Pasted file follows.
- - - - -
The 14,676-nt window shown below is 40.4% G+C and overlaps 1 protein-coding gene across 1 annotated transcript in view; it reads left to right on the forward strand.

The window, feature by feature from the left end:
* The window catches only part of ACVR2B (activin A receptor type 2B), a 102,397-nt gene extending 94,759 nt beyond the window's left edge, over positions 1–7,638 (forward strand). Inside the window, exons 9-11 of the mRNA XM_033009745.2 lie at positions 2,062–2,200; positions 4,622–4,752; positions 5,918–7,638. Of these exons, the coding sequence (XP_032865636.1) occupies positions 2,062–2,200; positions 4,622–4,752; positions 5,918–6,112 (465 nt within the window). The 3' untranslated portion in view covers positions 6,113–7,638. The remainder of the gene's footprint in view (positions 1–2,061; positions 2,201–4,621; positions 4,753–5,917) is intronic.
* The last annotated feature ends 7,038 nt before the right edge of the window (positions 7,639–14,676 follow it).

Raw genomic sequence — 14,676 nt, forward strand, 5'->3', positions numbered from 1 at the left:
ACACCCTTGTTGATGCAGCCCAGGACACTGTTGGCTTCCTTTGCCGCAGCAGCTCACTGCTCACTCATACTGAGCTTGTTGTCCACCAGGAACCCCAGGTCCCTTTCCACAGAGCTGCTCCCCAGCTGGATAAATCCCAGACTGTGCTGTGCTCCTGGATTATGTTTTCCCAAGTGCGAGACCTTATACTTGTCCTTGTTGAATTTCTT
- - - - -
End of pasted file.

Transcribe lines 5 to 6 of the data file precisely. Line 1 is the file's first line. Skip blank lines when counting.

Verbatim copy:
Raw genomic sequence — 14,676 nt, forward strand, 5'->3', positions numbered from 1 at the left:
ACACCCTTGTTGATGCAGCCCAGGACACTGTTGGCTTCCTTTGCCGCAGCAGCTCACTGCTCACTCATACTGAGCTTGTTGTCCACCAGGAACCCCAGGTCCCTTTCCACAGAGCTGCTCCCCAGCTGGATAAATCCCAGACTGTGCTGTGCTCCTGGATTATGTTTTCCCAAGTGCGAGACCTTATACTTGTCCTTGTTGAATTTCTT